By Josh Perry, Editor
Simulations based on the elastocaloric effect (ECE) performed at Agência FAPESP, a research facility in São Paulo, Brazil, revealed that mechanical strain in carbon nanotubes causes them to extract heat more efficiently and increases their potential for electronics cooling.
Study shows that mechanically stretched carbon nanotubes extract heat efficiently and could be used to cool flexible electronic devices. (Wikimedia Commons)
The study was based on simulations from 2016 that showed carbon nanotubes had a temperature variation of up to 30°C when under strain, according to a report from FAPESP. In this study, researchers expanded the simulations to a complete thermodynamic cycle. Researchers studied the impact of strain and release.
“The performance coefficient is defined as the heat extracted by a system from a given region divided by the energy expended to do so,” the report continued. “In the case of a household refrigerator, for example, it shows the amount of heat extracted by the appliance from the internal environment in proportion to the electricity consumed. The best household refrigerators have performance coefficients on the order of 8, meaning they transfer eight times more thermal energy from inside to outside than the amount of electricity extracted from the supply grid to perform the exchange.”
Simulations showed coefficients of 4.1 and 6.5 for the carbon nanotubes, which, combined with the ability of the material to stretch as much as 20 percent, increases its potential viability for creating nanoscale electronics.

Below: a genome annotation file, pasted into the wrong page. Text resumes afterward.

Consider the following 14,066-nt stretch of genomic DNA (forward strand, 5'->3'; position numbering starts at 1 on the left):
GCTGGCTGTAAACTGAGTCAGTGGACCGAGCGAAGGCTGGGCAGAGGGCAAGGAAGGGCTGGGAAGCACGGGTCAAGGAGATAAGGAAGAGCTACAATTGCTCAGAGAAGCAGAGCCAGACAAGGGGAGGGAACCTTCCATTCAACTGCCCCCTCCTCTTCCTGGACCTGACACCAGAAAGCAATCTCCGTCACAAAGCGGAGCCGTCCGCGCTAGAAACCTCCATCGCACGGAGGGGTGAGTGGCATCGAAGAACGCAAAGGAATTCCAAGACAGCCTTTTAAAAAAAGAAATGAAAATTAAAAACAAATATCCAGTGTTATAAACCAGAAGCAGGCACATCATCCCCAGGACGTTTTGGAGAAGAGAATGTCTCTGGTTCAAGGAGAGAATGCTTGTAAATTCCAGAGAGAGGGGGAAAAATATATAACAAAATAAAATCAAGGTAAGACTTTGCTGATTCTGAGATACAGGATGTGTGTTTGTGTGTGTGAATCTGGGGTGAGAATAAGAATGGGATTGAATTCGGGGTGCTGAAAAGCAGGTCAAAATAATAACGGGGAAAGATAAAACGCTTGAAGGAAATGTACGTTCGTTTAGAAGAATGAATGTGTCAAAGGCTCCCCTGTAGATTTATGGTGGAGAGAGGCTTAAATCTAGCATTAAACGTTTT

The research was recently published in Annalen der Physik. The abstract stated:
“Vapor?compression dominates the market for refrigeration devices due to low cost and relatively high efficiency. However, the most efficient vapor refrigerants are either ozone depleting or global warming substances. Solid?state cooling is a young field of research with promising results toward the development of new, efficient, and environment friendly technology for a new generation of refrigeration devices.
“One of these methods is based on the so?called elastocaloric effect (ECE), which consists of a temperature variation of a system in response to the application of adiabatic stresses. Although most of the literature describes the study of ECE solid?state cooling based on materials undergoing phase?transitions, a study recently predicted that carbon nanotubes (CNTs) present ECE as large as 30 K for 3% of strain.
“This motivates research toward the development of nanorefrigerators. As nobody knows the efficiency of such an ECE?based CNT nanorefrigerator, here, significantly high coefficient of performance values of 4.1 and 6.5, and extracted heat per weight as large as 40 J g−1 are reported for a zigzag CNT nanorefrigerator operating in an Otto?like thermodynamic cycle. This efficiency is shown to overcome that of some other ECE materials.”